Lesson 4 - Tevet - More of Sefirot and Navigating Anger
Joseph overcame the natural human instinct to take revenge against his brothers or even bear a grudge. Instead, he provided them only good.
How did he do it? His words tell us what his mind had resolved:
“Your intentions were to harm me, but G-d’s intended it for good.” (Genesis 50:20)
Joseph contemplated: G-d is good and all He does is for the good. He had experienced first hand how events that appeared disastrous turned out to be fabulously good—for he was now in the ideal position to assist his family at this time of famine.
And since only good came from their actions, his brothers deserved only good in return.
This is what you are meant to learn from Joseph’s magnanimity to his brothers:
That there is no human being to blame for whatever befalls you, and never any reason to hold a grudge.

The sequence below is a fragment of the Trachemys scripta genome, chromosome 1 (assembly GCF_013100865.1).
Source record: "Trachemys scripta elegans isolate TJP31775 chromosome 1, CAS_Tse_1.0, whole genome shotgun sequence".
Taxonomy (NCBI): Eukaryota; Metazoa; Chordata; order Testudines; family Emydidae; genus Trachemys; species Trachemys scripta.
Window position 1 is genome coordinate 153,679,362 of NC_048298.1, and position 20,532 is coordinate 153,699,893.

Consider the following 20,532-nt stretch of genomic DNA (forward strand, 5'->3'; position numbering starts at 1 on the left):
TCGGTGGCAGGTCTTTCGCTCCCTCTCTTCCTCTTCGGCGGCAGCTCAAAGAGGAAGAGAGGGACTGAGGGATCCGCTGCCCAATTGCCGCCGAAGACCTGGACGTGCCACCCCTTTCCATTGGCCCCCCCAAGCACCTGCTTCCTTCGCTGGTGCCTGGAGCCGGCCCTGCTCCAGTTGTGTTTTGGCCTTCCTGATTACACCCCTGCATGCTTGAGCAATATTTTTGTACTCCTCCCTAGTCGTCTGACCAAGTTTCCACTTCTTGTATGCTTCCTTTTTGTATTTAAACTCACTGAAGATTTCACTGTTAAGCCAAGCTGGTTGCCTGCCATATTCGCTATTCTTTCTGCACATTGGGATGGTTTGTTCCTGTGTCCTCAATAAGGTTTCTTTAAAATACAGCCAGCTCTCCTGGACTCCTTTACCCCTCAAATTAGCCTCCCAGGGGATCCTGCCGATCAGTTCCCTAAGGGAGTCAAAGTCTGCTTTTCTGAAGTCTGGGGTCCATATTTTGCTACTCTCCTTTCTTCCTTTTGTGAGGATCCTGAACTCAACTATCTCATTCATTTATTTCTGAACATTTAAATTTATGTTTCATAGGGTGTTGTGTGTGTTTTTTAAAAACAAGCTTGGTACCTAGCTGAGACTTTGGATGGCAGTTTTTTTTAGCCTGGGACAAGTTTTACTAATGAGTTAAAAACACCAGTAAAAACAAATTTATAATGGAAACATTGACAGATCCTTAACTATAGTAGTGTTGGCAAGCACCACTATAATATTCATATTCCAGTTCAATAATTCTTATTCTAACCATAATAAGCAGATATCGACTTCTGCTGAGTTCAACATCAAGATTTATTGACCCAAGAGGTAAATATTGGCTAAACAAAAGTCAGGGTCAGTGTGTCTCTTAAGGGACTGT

Yes, someone made a bad decision, and you may need to be wary in the future. You might even exact payment for it in court.
But a grudge is a subtle form of polytheism. There is only one G-d and He is good. Whatever happened was determined in a heavenly court to be the best outcome for your soul.
Drop the grudge, embrace life’s hidden gifts, and you will come to see how it is all good.
Likutei Sichot vol. 5, pg 241. Ibid vol. 20, 191.
By Tzvi Freeman
From the wisdom of the Lubavitcher Rebbe, of righteous memory; words and condensation by Rabbi Tzvi Freeman. Subscribe and get your dose daily. To order Rabbi Freeman’s latest book, Wisdom to Heal the Earth, click here.